In “In the Heart of the Heart of the Country,” Gass not only makes short lists of names and objects, but he also creates the very structure of the tale from his ingrained habit of list-making. The story, in brief, becomes a list of lists. There is no regular story line or even normal paragraphing but rather a series of journal-like entries, each one with its appropriate subtitle such as “People,” “Weather,” or “Place.” There is only one voice, that of the unidentified poet-narrator, who is living in the dismally boring town of B. . . , Indiana (identified in the preface to the whole volume, In the Heart of the Heart of the Country, as Brookston, Indiana).
As in Omensetter’s Luck, the texture of the world is composed of words and, particularly, of words turned into poem-like lists. There is again the preoccupation with names, including Mr. Tick, the narrator’s cat, and such hilarious names as “Gladiolus, Callow Bladder, Prince and Princess Oleo, Hieronymous, Cardinal Mummum, Mr. Fitchew, Spot.” The narrator also lists all the possessions of an old man in Brookston, a kind of pack rat who has saved everything, even the steering tiller from the first, old-fashioned car he owned.
The narrator is a saver of things, too, a poet without a lover or a job who painfully plods through each day, examining the minutest details of his environment (clouds, trees, buildings) until they become a kind of poetry. This process of saving things through documentation is especially evident in the entries marked “Data,” which culminate with a magnificent list of all the social clubs and civic organizations in Brookston, from the Modern Homemakers to the Merry-go-round Club. One theme that emerges clearly in this story is the idea that something can be so boring that it actually becomes interesting—if one has the artist’s eye and the ability to have “intercourse by eye.” Another theme is the loneliness and isolation (often self-imposed) of the American artist. In the preface, Gass observes, “The contemporary American writer is in no way a part of the social and political scene.”
Thus this famous story, for all of its well-articulated pain and loneliness, is ultimately a celebration of the power of art to elevate and transform even the plainest elements of a little Midwestern hamlet. “In the spring the lawns are green, the forsythia is singing, and even the railroad that guts the town has straight bright rails which hum when the train is coming,” the narrator says.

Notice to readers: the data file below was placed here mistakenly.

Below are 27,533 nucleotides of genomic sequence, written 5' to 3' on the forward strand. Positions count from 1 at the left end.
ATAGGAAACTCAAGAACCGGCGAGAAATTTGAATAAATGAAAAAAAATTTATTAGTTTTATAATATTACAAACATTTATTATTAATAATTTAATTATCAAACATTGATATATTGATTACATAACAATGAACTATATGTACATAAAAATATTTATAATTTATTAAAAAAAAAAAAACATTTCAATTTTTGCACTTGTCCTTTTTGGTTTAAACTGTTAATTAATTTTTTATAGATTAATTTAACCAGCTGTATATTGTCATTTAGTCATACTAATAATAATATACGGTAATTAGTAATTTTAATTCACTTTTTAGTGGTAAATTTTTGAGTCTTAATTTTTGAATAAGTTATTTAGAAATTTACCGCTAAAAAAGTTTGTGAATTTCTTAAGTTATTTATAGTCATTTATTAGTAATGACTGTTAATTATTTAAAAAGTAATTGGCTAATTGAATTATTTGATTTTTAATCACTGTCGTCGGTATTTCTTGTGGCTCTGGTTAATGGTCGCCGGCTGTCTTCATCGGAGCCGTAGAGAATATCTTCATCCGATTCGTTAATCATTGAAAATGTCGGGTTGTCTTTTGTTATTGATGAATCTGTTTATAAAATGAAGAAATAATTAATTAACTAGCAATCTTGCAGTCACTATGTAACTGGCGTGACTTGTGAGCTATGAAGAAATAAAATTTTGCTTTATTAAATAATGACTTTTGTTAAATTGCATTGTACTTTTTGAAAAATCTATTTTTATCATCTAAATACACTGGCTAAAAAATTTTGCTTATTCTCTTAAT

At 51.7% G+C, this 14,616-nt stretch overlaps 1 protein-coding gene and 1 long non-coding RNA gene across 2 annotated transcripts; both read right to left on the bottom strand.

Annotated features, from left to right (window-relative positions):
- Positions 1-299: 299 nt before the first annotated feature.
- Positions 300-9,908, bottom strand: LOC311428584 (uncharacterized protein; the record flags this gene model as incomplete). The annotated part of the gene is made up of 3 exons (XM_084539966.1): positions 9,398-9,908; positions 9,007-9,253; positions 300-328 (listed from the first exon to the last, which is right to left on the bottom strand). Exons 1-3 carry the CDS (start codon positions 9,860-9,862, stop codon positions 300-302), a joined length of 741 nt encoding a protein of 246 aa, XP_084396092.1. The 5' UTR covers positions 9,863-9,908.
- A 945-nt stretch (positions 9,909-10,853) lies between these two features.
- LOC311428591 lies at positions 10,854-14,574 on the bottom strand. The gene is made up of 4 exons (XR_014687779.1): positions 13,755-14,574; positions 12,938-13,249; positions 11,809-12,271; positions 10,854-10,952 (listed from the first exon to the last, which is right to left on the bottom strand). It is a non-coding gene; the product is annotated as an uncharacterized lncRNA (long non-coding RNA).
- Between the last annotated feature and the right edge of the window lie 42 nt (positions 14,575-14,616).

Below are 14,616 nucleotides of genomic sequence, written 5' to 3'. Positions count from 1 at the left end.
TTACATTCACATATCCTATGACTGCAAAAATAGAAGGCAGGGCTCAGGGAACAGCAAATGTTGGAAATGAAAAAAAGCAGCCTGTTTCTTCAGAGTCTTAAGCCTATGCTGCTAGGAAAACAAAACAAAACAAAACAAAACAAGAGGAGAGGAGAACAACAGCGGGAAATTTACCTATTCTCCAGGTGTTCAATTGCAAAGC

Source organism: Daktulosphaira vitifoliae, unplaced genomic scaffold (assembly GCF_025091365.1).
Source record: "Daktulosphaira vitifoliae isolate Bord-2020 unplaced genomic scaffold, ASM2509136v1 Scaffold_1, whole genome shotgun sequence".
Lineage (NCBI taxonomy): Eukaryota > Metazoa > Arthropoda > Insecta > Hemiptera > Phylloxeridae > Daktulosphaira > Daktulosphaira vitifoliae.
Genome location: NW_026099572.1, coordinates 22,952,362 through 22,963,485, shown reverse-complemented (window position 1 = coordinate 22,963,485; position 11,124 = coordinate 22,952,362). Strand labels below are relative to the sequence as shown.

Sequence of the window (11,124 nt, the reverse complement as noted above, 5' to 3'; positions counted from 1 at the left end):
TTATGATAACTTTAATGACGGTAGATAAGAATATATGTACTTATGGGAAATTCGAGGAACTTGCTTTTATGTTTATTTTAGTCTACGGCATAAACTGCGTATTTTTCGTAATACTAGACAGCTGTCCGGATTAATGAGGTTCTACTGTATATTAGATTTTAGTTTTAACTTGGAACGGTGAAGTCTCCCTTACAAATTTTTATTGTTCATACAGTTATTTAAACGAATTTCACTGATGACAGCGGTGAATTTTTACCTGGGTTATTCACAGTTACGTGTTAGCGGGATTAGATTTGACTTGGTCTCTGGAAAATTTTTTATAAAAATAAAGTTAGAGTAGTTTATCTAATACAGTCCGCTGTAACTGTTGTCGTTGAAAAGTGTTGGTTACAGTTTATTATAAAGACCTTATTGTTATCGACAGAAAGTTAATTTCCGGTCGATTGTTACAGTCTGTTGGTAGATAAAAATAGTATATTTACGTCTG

Following the modernist tradition of elimination of traditional narrative line, this story could be loosely described as a series of thirty-six prose poems, repetitious in subject and title, connected only by two devices—the setting (a small midwestern town) and the first-person narrator. The shorter titles within the story at first glance seem quite straightforward: abstract, factual, almost guidebook dull. The longer titles tend to emphasize possessions of the narrator: “My House, This Place and Body.”
Closer inspection, however, reveals that the content of a given section may have only a tenuous connection with the title. In the “Politics” section, only five lines refer to the Cuban Revolution; the rest of the section attempts an extended and overstrained comparison of love and politics, which veers entirely out of control. At one time, the narrator may have only a sentence or two to say about his ostensible subject of the moment; at another, several paragraphs or pages. Nor do the topics recur in any definite pattern, but in an almost obsessively arbitrary one. In addition, the narrator’s implied objectivity often slips away, giving the reader several different versions of a place or a character. In short, if the reader does not fairly quickly grasp that the real story is the...
(The entire section contains 966 words.)
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